“Politician – n. Someone who shakes your hand before an election and your confidence after it.” (source unknown)
Initial feedback has been sensational, shocking and the picture painted of the industry and its leaders is a disconcerting one, writes Robyn Louw
Request for Consideration
According to the Competition Commission list of submissions, Kenilworth Racing (Proprietary) Limited & The Thoroughbred Horseracing Trust are petitioning the Competition Tribunal to consider a merger in terms of section 16(1) of the Act. They are asking for the merger to be approved without conditions. The application is signed by Johan Roodt, in his capacity as Attorney for the Thoroughbred Horseracing Trust.
Then there’s a second application filed on behalf of the Kenilworth Racing (Proprietary Limited & The Thoroughbred Horseracing Trust for the merger to be allowed, signed for by Robert Bloomberg in his capacity as Director of Kenilworth Racing (Proprietary) Limited.
The Racing Trust was established in early 1998 at the time of corporatisation. It is a non-profit organisation stated to have as its object, “the protection and furtherance of the interests of the racing industry”, but mainly seems famous for the fact that it has a shareholding of 35.25% (or somewhere in the region of 27 million according to reports) of Phumelela shares. It is funded by dividends from its Phumelela shares which it says it spreads across the stakes pot for racing in Gauteng, Eastern Cape and Northern Cape, the Work Riders’ Programme in Gauteng, the informal racing sector in Northern Cape, contributions towards research and development in respect of African Horse Sickness, the Gauteng Jockeys Academy and special projects such as contributions towards HIV testing of grooms. Five of its seven trustees are nominated by the Racing Association (currently chaired by Larry Wainstein). The remaining two are nominated by SASCOC. Current trustees are Johan Roodt (chairman, from Roodt Inc), Mary Slack, Michael Leaf, Markus Jooste (Phumelela), Chris van Niekerk (Phumelela), Gideon Sam (SASCOC) and Vinesh Maharaj (SASCOC). It is worth nothing that the Racing Trust appointed a sub-committee to “oversee the conclusion and implementation of the proposed merger between the Trust and Kenilworth Racing” which consists of Chris van Niekerk and Markus Jooste.
I should probably explain (as it was news to me) that Kenilworth Racing (Proprietary) Limited is a shelf company (current directors being Vidrik Thurling and Robert Bloomberg), which is controlled by “an association of thoroughbred racehorse owners and members” calling themselves the Western Province Regional Racing Association (or WPRRA). The directors of WPRRA are Vidrik Thurling, Robert Bloomberg, Lita Futeran, Tom Fowler and Rodney Dunn. Chris van Niekerk’s Witness Statement asserted that the Racing Trust would be appointing him (and presumably Markus Jooste) to the WPRRA board should the merger be approved.
It’s a little convoluted, but essentially, the Kenilworth Racing (Proprietary) Limited shelf company wants to acquire Gold Circle (Proprietary) Limited. Then The Thoroughbred Horseracing Trust wants to acquire Kenilworth Racing (Proprietary) Limited, effectively putting Kenilworth Racing under the direct control of The Thoroughbred Horseracing Trust.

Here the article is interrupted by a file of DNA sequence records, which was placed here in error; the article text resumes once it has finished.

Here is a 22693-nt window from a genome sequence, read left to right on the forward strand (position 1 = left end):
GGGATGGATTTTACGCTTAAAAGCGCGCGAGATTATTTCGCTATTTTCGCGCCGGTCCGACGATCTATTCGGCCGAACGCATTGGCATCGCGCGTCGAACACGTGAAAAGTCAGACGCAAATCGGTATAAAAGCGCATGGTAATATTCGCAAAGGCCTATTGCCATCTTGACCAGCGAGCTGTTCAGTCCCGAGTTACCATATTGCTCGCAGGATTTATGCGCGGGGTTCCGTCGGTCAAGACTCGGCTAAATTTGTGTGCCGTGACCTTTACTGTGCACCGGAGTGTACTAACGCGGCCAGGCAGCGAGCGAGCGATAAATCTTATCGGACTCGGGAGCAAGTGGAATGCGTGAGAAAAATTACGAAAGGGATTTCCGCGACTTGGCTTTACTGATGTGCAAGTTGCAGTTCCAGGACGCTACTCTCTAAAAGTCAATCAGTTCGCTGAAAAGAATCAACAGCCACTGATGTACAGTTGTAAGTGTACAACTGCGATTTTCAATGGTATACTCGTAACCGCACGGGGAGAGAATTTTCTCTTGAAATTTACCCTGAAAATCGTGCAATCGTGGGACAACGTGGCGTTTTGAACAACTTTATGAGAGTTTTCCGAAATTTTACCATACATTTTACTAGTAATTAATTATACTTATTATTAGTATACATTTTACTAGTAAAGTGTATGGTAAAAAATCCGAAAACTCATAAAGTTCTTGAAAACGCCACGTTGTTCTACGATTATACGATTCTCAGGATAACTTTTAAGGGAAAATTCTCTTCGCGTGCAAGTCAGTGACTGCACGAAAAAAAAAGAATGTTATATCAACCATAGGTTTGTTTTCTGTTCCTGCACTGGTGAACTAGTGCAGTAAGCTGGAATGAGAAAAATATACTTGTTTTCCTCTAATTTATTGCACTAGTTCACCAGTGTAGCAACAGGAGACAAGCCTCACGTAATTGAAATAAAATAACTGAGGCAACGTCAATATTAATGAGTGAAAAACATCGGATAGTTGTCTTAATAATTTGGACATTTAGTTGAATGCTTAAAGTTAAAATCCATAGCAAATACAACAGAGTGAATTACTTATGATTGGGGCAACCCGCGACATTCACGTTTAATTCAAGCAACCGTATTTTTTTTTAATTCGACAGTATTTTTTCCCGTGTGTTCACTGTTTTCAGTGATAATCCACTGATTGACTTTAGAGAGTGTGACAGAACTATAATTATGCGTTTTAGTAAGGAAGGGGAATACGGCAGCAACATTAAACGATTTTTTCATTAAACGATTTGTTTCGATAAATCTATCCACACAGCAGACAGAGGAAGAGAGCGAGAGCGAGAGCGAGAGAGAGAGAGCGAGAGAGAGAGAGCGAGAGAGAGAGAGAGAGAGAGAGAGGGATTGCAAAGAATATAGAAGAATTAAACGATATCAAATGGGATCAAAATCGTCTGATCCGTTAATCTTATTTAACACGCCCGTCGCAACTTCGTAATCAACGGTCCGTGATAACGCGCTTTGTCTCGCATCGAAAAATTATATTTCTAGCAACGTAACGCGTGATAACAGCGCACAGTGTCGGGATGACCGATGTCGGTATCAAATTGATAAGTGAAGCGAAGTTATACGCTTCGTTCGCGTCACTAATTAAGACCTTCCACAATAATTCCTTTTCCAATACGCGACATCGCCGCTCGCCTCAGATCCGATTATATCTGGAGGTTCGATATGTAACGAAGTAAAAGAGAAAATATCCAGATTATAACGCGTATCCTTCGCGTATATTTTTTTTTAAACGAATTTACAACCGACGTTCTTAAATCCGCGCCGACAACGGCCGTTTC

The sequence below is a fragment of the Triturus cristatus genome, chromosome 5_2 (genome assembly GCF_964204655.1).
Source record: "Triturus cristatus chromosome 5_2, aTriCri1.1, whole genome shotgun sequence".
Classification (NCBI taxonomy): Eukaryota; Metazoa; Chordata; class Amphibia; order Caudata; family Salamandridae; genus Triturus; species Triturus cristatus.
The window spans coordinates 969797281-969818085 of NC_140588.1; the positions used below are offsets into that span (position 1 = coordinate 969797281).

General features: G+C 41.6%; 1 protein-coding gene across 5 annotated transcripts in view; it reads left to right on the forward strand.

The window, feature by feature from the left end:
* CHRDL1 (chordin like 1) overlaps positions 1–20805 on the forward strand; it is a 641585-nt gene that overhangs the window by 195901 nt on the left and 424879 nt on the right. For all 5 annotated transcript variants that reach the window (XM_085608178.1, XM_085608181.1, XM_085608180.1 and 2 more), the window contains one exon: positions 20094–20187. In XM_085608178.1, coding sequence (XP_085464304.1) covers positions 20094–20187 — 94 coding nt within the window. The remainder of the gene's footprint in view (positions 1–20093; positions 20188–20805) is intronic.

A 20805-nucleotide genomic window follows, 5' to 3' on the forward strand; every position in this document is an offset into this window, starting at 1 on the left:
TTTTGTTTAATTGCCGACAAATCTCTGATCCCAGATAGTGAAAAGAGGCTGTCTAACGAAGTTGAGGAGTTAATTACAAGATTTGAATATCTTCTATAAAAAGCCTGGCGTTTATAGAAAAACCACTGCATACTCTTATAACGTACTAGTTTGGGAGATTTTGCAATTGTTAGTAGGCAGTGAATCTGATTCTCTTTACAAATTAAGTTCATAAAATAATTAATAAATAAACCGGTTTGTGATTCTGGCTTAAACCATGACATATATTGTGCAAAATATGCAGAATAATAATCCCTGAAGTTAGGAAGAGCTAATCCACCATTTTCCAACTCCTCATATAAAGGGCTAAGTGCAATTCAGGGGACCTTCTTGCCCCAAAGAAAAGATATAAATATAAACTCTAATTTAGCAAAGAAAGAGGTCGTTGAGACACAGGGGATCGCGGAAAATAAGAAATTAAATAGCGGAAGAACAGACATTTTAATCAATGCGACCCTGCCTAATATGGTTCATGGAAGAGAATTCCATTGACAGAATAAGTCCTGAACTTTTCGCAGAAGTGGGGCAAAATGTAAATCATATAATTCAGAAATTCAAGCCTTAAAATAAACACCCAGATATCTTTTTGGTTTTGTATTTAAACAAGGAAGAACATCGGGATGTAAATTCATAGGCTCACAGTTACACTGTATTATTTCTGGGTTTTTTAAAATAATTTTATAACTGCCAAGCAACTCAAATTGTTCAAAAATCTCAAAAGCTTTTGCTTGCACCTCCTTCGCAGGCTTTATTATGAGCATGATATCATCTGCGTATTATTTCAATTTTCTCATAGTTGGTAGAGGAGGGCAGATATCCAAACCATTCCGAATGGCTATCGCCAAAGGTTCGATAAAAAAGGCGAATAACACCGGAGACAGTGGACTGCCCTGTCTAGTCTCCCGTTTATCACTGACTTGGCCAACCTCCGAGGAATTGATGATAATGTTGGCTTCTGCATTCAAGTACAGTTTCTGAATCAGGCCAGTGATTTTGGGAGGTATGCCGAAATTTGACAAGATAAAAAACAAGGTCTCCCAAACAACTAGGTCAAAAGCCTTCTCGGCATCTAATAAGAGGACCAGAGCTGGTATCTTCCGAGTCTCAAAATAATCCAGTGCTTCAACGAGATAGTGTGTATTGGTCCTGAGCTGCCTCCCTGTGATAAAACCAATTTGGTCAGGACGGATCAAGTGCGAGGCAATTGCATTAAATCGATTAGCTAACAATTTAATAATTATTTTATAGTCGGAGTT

The reasons stated for the desired transactions, according to the submissions, are that Gold Circle WC and Gold Circle KZN “have fallen out”. Furthermore, Gold Circle WC has sustained losses over the past few years and it is stated that “Gold Circle lacks the necessary strategic, managerial and financial resources necessary to sustain the conduct of the business of Gold Circle WC.” This statement is repeated in various versions across the initial proposal document as well as Vidrik Thurling and Chris van Niekerk’s witness statements.
Despite the fact that Gold Circle feels it does not have the resources to manage itself successfully, it is interesting to note that it feels that under the control of the Trust, it “will be able to reposition and restructure the business of Gold Circle WC Operationally and financially so as to render it financially viable.”
Phumelela, who describes itself as “a firm which administers the sport of thoroughbred horseracing in Gauteng, the Eastern Cape, the Free State and the Northern Cape”, both in terms of betting services and audio visual content and related media, wants to enter into an agreement with Kenilworth Racing to undertake the operation of business of Gold Circle WC, although this will be done subject to the board of directors of Kenilworth Racing (ie Vidrik Thurling and Robert Bloomberg).
Well, things were all going ahead according to plan until on 19 March 2012, the Competition Commission prohibited the merger. So this Tribunal is essentially racing’s effort to appeal and try to overturn the decision and go ahead with the transactions as set out above.
Argument for Merger
The two Merger Parties are appealing on, well, lots of different grounds really, but mainly that they feel that the Commission has been incorrect in its factual and legal assessment of the case and is incorrect in concluding that the merger will lead to a reduction of competition as defined in section 12A of the Competition Act. My unschooled brain interprets the operators’ argument as being that racing is a very specialist organisation which does not compare to or presumably fall under the rules of normal business practice. It seems that the operators feel that racing is so unique and specialist that the Commission have no hope of accurately understanding or appreciating all the ins and outs. Given that our current administrators feel they do not have the wherewithal, I guess that assertion may seem fair.